In a briefing note on manual records dated 29 January, available on her website, the Data Protection Registrar said that if the Government's approach to structured manual records was

It seems that that advice has been ignored.

In another place, Lord Williams of Mostyn, the Under-Secretary, said about the relevant filing systems:

There will therefore be a legal reason for some unscrupulous private sector bodies to evade all data protection control.

For example, a private sector organisation such as the Economic League, which kept dossiers on trade union members for the purposes of blacklisting them, will be allowed to keep whatever information it likes, however inaccurate or irrelevant it is, and to disclose it to whomever it likes, so long as it keeps the information on paper and in date order. Similarly, that aspect of the Bill is a godsend to private investigators, allowing them to indulge in covert surveillance of individuals, and will encourage the use of enforced subject access. They, too, will be able to evade all data protection controls.

The lack of data protection controls means that individuals will have no rights, and there will be unlimited disclosure to anybody of secret dossiers and files of irrelevant or inaccurate information, which may be kept for ever. In short, organisations such as the Economic League, and private investigators, will enjoy the same level of total exemption as MI5, MI6 and GCHQ. It is hard to believe that that is what Ministers really intend.

The Government have produced a convoluted definition of a relevant filing system, because they are worried about the costs to the private sector. My amendment is a compromise, telling the private sector that it has nine years to bring all personal files into the ambit of data protection controls. At least after that time, malicious or unfair use of personal data kept on manual files would cease.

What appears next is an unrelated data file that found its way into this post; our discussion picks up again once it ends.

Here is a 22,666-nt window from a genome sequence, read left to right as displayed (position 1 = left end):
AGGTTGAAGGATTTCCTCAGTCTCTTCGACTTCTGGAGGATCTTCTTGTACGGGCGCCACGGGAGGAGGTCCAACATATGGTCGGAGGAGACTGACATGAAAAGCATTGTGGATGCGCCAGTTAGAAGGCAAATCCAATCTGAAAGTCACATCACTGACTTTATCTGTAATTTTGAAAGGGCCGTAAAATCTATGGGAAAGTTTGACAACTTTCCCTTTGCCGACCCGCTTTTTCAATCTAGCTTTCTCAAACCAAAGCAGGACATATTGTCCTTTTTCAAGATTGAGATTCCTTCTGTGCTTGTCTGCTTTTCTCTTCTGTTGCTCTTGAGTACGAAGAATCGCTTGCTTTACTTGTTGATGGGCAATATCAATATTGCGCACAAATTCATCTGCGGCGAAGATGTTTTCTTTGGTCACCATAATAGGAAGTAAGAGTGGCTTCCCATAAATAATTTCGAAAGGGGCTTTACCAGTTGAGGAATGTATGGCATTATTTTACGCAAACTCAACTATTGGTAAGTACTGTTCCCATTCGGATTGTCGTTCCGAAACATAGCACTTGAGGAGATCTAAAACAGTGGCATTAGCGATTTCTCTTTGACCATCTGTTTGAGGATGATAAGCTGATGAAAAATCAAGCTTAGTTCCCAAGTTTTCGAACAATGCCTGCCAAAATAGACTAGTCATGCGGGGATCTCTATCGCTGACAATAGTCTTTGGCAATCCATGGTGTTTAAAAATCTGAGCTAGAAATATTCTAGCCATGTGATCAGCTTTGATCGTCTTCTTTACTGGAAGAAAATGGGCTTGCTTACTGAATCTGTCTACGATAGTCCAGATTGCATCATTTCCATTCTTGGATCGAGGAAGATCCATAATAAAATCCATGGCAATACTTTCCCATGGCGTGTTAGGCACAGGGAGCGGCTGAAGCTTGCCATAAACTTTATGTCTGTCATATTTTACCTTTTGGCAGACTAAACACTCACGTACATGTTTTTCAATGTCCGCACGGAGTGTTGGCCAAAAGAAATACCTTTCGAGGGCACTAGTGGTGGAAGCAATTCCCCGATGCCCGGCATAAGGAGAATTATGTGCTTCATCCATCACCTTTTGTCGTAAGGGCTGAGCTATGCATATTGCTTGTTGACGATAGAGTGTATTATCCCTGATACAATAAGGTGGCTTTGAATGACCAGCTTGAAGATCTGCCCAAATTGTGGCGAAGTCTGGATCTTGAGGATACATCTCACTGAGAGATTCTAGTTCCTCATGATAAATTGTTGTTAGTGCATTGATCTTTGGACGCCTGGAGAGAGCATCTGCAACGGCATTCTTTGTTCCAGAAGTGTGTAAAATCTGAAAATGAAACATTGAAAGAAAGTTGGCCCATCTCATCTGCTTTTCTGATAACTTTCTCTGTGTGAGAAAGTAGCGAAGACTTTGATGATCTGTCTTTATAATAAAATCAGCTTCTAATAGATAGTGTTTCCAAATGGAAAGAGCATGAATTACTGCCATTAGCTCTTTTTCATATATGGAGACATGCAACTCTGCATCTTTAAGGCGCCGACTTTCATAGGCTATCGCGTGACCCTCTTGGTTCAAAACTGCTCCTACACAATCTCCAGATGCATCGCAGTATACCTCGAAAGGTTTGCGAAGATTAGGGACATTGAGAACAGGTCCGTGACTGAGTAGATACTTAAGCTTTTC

Mr. Hoon: I am grateful to my hon. Friend for explaining the purpose of his amendment. I hope that I shall be able to reassure him about the specific examples that he has given. As hon. Members will be aware, the Data Protection Act 1984 does not apply to manual records; it is concerned only with the automated processing of personal data. However, the 1995 directive, to which the Bill gives effect, requires member states to apply their data protection laws to certain manual records. Article 2 of the directive attempts a definition of the manual records that it intends to cover. That definition is accompanied by a more detailed commentary in recitals 15 and 27.

The definition of a "relevant filing system" in clause 1(1) is based on those provisions of the directive. The Government's purpose has been to cover all the manual records that the directive requires member states to cover, but to go no further than the directive requires. The purpose of the directive is to bring within the scope of data protection law the manual records that lend themselves to easy manipulation of the information contained in them, as computerised records do.

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The Government support that approach. The greatest risk of infringement of privacy comes from manual records held in such a way that specific information about particular individuals can be easily identified and extracted. I hope that my hon. Friend will accept that his example of a card index held, say, by the Economic League, would be covered by the Bill, because with each card there would be the possibility of identifying information about a particular individual. Such a system would be included under the Bill.

To that extent, I hope that my hon. Friend will be satisfied that the Government have had regard to his concerns. Where manual records are not structured in such a way as to permit the easy manipulation of specific information, the risk of infringement of privacy is much less. The directive does not require data protection law to be applied to such records; nor does the Bill.

My hon. Friend's amendment would extend the application of the Bill to such records; the Government do not believe that necessary or desirable. To do so would be to impose additional burdens on business and others who use manual records in circumstances in which there is little or no threat to privacy. It would put UK data controllers at a competitive disadvantage.

I agree that the amendment would not come into force until 23 October 2007, but deferring implementation does not necessarily remove the difficulties of substance that I have identified.

I must tell my hon. Friend that the Government cannot accept the amendment. I hope that, given my assurances, my hon. Friend will feel able to withdraw it.